In a surprising twist, preliminary election results in Slovakia have revealed a victory for a pro-Kremlin party, potentially challenging NATO and EU unity regarding the ongoing situation in Ukraine.
A Surprise Outcome
The results, released by Slovakia’s Statistical Office, show Robert Fico’s populist SMER party leading with 22.9% of the vote, surpassing the liberal and pro-Ukrainian party, Progressive Slovakia (PS), which garnered 17.9%.
This unexpected outcome has left many political pundits scratching their heads, and it also raises questions about the future direction of Slovakian foreign policy. In a post-victory statement, Fico announced his intention to play a pivotal role in peace talks between Russia and Ukraine, asserting, “More killing is not going to help anyone”.
However, Ukraine might not take kindly to these overtures, as they could involve territorial concessions to Russia, a proposal Kyiv finds untenable. Adding to potential strains, Fico plans to terminate Slovak military assistance to Ukraine and hinder Ukraine’s aspirations to join NATO, marking a sharp deviation from Slovakia's previously firm support for Ukraine.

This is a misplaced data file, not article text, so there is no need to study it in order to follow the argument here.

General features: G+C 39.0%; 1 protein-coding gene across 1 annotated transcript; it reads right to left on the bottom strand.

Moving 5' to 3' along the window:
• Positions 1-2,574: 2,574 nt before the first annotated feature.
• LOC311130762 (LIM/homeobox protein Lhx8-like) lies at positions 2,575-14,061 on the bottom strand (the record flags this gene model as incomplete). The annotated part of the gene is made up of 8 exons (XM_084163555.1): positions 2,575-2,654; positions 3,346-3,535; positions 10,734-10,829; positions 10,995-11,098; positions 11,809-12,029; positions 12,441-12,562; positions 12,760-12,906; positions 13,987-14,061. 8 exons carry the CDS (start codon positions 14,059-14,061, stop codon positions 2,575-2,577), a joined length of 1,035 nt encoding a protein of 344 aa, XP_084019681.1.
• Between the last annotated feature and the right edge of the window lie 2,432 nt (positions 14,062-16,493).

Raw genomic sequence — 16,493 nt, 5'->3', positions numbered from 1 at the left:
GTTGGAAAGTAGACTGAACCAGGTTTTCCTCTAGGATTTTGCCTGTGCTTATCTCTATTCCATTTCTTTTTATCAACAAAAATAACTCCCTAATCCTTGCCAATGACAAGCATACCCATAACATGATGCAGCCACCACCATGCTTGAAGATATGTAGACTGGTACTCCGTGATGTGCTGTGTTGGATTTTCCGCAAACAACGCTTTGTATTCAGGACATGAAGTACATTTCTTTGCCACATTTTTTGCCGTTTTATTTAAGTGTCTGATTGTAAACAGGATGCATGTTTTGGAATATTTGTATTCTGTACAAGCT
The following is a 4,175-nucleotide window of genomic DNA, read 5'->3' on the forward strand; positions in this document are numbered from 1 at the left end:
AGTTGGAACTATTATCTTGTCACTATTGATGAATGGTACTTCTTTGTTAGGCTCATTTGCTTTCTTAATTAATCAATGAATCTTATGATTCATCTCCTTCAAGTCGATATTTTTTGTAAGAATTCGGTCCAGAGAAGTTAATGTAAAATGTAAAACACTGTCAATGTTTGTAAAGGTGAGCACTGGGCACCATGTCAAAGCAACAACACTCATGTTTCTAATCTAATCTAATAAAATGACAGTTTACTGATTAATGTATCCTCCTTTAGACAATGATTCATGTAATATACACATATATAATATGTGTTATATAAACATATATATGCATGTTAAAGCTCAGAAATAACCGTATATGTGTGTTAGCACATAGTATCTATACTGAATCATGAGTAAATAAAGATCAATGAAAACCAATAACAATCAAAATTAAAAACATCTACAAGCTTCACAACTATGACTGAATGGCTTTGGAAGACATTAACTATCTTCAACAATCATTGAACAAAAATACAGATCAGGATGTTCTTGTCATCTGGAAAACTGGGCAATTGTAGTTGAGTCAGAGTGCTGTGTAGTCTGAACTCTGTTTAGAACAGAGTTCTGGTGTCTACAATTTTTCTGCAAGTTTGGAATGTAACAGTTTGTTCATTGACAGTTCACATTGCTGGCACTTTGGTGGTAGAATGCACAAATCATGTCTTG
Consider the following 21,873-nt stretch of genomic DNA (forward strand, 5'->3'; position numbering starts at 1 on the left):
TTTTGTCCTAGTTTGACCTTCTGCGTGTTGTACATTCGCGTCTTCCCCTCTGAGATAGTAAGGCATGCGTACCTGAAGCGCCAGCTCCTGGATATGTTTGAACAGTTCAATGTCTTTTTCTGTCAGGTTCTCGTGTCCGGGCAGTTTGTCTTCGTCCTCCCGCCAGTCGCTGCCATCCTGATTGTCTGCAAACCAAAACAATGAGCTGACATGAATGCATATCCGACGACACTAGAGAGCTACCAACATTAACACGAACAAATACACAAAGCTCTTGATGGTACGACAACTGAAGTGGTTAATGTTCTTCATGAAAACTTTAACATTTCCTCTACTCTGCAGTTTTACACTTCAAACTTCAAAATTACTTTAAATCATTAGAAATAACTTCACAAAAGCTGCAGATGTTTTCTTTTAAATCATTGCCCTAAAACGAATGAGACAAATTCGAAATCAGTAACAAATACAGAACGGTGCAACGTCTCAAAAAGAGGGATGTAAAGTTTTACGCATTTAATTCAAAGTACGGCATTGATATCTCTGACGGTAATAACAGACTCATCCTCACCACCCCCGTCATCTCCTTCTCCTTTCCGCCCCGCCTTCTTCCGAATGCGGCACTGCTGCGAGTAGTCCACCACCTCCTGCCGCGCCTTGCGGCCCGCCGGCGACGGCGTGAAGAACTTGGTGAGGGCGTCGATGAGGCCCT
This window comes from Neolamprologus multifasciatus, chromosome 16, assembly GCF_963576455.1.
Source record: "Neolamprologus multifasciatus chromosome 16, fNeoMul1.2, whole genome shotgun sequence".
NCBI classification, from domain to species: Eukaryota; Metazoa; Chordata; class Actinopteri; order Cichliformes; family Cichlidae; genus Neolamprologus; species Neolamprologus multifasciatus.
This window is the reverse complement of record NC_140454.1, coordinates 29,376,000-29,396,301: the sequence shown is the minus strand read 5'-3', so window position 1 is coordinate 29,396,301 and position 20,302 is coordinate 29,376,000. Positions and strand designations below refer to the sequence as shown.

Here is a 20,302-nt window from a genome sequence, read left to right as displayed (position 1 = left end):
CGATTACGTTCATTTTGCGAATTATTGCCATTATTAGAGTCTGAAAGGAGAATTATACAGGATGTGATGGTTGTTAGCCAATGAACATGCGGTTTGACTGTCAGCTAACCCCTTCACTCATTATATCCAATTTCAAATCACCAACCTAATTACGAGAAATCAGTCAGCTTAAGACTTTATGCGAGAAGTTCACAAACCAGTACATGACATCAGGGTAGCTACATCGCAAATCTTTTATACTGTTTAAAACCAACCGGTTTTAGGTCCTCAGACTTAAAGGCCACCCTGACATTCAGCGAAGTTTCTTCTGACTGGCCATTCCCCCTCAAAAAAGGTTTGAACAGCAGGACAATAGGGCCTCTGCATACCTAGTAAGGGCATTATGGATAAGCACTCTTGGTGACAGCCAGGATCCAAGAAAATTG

Following the results, Michal Šimečka, the leader of PS, expressed his concerns: “The fact of the matter is that SMER is the winner. And it will be even worse news if Mr. Fico forms the government,” signaling a potentially turbulent political atmosphere.
On the other hand, Slovakia’s President Zuzana Čaputová had previously stated that the leader of the majority party would be given the initial opportunity to form the government. With Fico's party emerging victorious, he stands poised to shape the nation's political landscape.
However, Šimečka has hinted at a united opposition front, stating his party would explore every option to prevent Fico from governing. He emphasized the importance of safeguarding the nation's democracy, rule of law, and international standing, expressing fears about the potential impacts on Slovakia's economy and finances.
Amidst this political fray, Peter Pellegrini of Hlas voiced satisfaction with the election results, hinting at the party's potential role as kingmaker. “The results so far show that Hlas will be a party without which it will be impossible to form any kind of normal, functioning coalition government,” he opined.